Short blurb.

Not much to report for now. One overhead door finished in barn, Started putting insulation in. Decided I need to get that in before the ceiling framing. Today temps dropped big time and high winds, below zero with windchill tonight. Been dealing with heating issues all day at other locations. Next few days will be dicey. I did start back to work on my peg shaving horse. Will post a pic when finished. All for now. B.


Here are some updated pics from this past week of my barn renovation. I had a bad cold that kept me at 50 percent power for a week and a half, but finally got back to work on it this last week. As you can see since last time I had finished housewrapping, and applying the nailer boards and infilling with 3/4 inch foam to fill the voids between. Now I have the original sheetmetal back on(my friend Ryan helped me get that up), and I reused some old used sheetmetal that was from one of the other pole barns. Luckily I had just enough to fill in what I needed. New sheet metal would have cost about $900. They charge a premium, I think because they know you can't get the same interlocking pattern anywhere else. That's why I opted to reuse old stuff that was left over from a repair long ago. I didn't want to spend $900! It's orange and one piece is beige. I plan to paint the sheet metal maroon next spring when it's warm enough, to match the rest of the building.


It's been pretty busy since my last post, but not a ton to show for it. I have made more progress on my barn renovation. You can see in the photo above that working by yourself, you have to be resourceful. I rigged up an A-frame and a rope to pull up the door framed wall section. It was quite tricky as the bottom had to be slid outside past the door way to clear the inside rafter truss. The bottom was kept from sliding out with anchored chains. Then I had to slide the bottom back inside a bit at a time. Since then I finished the outside sheathing in OSB, housewrapped the whole thing, and installed treated nailers for the sheetmetal. Lastly I filled betwenen the nailers with rigid foam to fill the spaces. I'll add a new post with that pic shortly after this one. I've started to put some of the sheetmetal on, but I'm stuck right now waiting for the door trim to be fabricated, which has to go on before the remaining sheetmetal.
Also, On Aug.22nd I helped with a barn raising in Wisconsin. Craig Roost was in charge of this project(big guy in the bottom photo). It was a hardworking, but enjoying and satisfying day. I was one of the few there with timber experience, but there were a lot of guys working hard and the comradery was a good time.


Pole Barn Rennovation

For the last month, my cousin and I have been rennovating the end of my shop polebarn. The end of this barn used to be used for cows, but we haven't had cows in probably 10 years now. It was open and I am enclosing it and insulating and heating it for heated storage. This will free up a bunch of my crowded shop space and give me room to be able to timberframe in the winter in my heated shop. You may notice that the new storage area has an epoxy floor. I have wanted to try out Rustoleum's garage floor epoxy system and this was a good opportunity. The concrete was in excellent condition and didn't have any oil due to it's past use. We've had a pretty cool summer here on the farm, except for the last week which has been quite warm. I lose my cousin as he goes back to school this week, so I'm going to have to install the overhead doors, ceiling joists and sheetmetal, insulation, lights and heater myself :(. Here are some before and during pics.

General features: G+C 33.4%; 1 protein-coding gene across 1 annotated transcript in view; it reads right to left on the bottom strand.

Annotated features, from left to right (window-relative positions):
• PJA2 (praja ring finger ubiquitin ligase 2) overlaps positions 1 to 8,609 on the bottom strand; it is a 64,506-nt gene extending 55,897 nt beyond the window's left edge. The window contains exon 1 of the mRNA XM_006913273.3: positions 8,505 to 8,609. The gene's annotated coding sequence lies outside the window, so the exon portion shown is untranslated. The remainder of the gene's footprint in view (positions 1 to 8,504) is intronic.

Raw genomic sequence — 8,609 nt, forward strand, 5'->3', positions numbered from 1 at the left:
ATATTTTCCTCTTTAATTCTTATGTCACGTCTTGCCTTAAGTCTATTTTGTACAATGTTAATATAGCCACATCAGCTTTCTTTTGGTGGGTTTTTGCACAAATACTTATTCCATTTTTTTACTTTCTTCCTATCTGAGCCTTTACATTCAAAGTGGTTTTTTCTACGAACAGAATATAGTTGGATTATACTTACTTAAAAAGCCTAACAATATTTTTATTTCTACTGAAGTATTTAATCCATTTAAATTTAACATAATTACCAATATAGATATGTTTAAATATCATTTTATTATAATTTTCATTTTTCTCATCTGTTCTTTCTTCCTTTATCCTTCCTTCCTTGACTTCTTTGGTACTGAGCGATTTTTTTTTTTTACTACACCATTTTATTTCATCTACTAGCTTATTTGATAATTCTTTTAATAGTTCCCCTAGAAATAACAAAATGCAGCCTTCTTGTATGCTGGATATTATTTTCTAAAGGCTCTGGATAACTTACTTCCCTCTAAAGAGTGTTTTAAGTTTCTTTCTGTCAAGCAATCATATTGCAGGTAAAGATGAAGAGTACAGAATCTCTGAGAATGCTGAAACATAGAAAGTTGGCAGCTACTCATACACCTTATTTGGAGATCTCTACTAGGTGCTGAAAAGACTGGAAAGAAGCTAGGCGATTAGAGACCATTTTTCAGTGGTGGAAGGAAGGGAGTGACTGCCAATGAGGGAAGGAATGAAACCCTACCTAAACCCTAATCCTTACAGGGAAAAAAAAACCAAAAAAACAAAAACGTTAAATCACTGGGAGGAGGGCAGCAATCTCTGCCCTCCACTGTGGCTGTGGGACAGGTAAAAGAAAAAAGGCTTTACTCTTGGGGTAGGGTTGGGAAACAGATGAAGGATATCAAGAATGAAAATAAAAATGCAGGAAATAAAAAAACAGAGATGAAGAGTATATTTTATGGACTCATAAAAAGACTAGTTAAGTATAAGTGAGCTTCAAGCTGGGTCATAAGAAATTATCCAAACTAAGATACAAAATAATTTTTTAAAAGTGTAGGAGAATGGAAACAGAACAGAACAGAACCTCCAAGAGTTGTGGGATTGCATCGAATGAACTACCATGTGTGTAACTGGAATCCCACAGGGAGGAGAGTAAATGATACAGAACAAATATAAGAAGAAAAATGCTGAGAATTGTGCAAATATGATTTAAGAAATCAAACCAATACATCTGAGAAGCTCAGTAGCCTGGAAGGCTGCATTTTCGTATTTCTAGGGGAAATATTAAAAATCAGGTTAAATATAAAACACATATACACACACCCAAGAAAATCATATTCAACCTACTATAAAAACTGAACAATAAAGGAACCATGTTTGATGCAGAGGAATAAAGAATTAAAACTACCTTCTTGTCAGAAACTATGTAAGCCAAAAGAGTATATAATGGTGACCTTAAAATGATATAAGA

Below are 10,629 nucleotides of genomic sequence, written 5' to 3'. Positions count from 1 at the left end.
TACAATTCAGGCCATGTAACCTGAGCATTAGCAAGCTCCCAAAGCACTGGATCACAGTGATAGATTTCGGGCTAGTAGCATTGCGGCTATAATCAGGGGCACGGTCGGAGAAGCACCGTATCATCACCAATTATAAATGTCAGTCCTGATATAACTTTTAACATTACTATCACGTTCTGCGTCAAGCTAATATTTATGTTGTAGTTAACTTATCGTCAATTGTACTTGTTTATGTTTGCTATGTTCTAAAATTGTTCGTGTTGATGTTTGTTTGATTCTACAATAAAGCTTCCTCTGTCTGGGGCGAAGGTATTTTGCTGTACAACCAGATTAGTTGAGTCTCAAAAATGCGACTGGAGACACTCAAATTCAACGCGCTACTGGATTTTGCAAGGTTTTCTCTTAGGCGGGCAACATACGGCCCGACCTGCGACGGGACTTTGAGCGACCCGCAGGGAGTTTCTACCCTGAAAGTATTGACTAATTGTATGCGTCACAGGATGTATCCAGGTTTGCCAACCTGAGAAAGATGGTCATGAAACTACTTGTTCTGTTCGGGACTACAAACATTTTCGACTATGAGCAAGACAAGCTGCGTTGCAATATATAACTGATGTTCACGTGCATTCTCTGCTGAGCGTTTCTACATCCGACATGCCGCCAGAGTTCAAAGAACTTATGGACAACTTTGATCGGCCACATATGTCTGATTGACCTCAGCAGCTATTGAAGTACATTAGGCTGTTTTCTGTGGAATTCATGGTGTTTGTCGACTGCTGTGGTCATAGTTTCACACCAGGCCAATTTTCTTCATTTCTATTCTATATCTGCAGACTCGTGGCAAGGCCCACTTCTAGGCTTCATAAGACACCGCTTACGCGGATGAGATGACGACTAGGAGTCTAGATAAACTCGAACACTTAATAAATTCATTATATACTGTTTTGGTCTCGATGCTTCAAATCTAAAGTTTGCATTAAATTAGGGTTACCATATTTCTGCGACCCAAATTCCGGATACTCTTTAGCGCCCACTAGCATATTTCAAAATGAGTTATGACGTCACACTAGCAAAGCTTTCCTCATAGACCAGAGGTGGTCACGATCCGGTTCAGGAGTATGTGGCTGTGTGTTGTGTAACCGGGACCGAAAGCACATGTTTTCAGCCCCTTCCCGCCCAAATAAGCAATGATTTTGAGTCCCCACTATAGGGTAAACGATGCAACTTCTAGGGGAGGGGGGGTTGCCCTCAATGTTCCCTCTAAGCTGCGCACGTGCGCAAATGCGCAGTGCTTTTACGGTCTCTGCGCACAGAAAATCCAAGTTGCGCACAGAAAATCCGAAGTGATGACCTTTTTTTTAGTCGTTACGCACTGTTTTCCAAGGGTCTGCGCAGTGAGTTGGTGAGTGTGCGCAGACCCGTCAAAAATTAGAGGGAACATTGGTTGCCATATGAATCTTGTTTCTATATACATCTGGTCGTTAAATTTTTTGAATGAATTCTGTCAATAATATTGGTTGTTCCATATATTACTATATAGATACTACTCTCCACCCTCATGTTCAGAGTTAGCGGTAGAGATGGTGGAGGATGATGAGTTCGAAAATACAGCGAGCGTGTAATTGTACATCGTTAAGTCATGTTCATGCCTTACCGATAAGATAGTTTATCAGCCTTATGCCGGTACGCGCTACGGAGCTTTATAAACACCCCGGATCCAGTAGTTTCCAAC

Timberframe Workshop #2

Last week I went out to Idaho for a weeklong timberframing workshop. This was my second timberframe workshop. This one taught square rule layout (my last class taught mill rule). Snap line square rule was also demonstrated, as well as French scribe, which I now understand. This will allow me to work with bowed timber, or twisted timber and make all the joints meet up nice and tight. The weather was in the 70's during the day, and down to lower 50's at night. The landscape could not have been more beautiful. Such huge trees there as well, nothing like Illinois. The instructor, Collin Beggs Timber Frames, was awesome. He is a good teacher and really knows his stuff. In 6 days, the 8 students of the class, most first timers, built this 12'x18' 2 story Doug Fir frame, which was actually bought by one of the students. It could be a cabin, a master bedroom addition, or part of a larger frame. I am now confident I have the knowledge and enough experience to build my house and workshop frame. Now to get a design finished so I can start...


Been busy

Well I'm long overdue for an update. I was laid off in mid February. I've been off work for 2.5 months now, and it's amazing how time flies. I will say that having the time off has had a positive effect on my projects. I had also started a workout routine about a month before being layed off and as of now I've lost a total of 40 pounds, which has also been conducive to my projects. So what have I been doing with my time? Well the highlights are:

1. I finished the restoration of my 55 Ford tractor finally and got the mower deck hooked up and mowed for the first time this week. A few minor bugs had to be worked out, but it was a pleasure driving a restored show condition tractor.

2. I fixed my truck finally. After two trips and two $400 bills from what was supposed to be a reputable shop, I still had the same problem with the truck that I took it in for. Not trusting the shop anymore (and they really didn't seem to care about their failures), I had parked the truck until I would have time. Well having time, I ordered a Haynes repair manual, checked the codes on the truck and diagnosed a failing fuel pump. Being a difficult job any way you put it, I chose to pull the bed off to get at the fuel pump which is in the tank. After a number of hours with a torch and an impact wrench, I got the bed off and replace the pump. Problem solved. Still considering pulling truck apart for a chassis restoration.